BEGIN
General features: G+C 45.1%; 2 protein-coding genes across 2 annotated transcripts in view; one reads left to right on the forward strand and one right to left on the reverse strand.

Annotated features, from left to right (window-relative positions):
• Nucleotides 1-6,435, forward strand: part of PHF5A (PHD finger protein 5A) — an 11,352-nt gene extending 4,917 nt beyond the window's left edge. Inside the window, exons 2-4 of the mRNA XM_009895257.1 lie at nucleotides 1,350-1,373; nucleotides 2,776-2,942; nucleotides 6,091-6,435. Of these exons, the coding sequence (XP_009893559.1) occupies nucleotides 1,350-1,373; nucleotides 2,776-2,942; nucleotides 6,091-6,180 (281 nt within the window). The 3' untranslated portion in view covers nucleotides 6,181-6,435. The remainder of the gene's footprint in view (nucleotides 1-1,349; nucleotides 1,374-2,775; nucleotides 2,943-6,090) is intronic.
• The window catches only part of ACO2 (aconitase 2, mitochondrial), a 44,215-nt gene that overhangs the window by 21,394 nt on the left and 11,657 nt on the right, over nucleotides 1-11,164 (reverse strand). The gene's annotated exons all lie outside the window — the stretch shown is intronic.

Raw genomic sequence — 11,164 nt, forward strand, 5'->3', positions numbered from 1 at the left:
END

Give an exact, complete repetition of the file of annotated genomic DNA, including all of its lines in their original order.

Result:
General features: G+C 45.1%; 2 protein-coding genes across 2 annotated transcripts in view; one reads left to right on the forward strand and one right to left on the reverse strand.

Annotated features, from left to right (window-relative positions):
• Nucleotides 1-6,435, forward strand: part of PHF5A (PHD finger protein 5A) — an 11,352-nt gene extending 4,917 nt beyond the window's left edge. Inside the window, exons 2-4 of the mRNA XM_009895257.1 lie at nucleotides 1,350-1,373; nucleotides 2,776-2,942; nucleotides 6,091-6,435. Of these exons, the coding sequence (XP_009893559.1) occupies nucleotides 1,350-1,373; nucleotides 2,776-2,942; nucleotides 6,091-6,180 (281 nt within the window). The 3' untranslated portion in view covers nucleotides 6,181-6,435. The remainder of the gene's footprint in view (nucleotides 1-1,349; nucleotides 1,374-2,775; nucleotides 2,943-6,090) is intronic.
• The window catches only part of ACO2 (aconitase 2, mitochondrial), a 44,215-nt gene that overhangs the window by 21,394 nt on the left and 11,657 nt on the right, over nucleotides 1-11,164 (reverse strand). The gene's annotated exons all lie outside the window — the stretch shown is intronic.

Raw genomic sequence — 11,164 nt, forward strand, 5'->3', positions numbered from 1 at the left: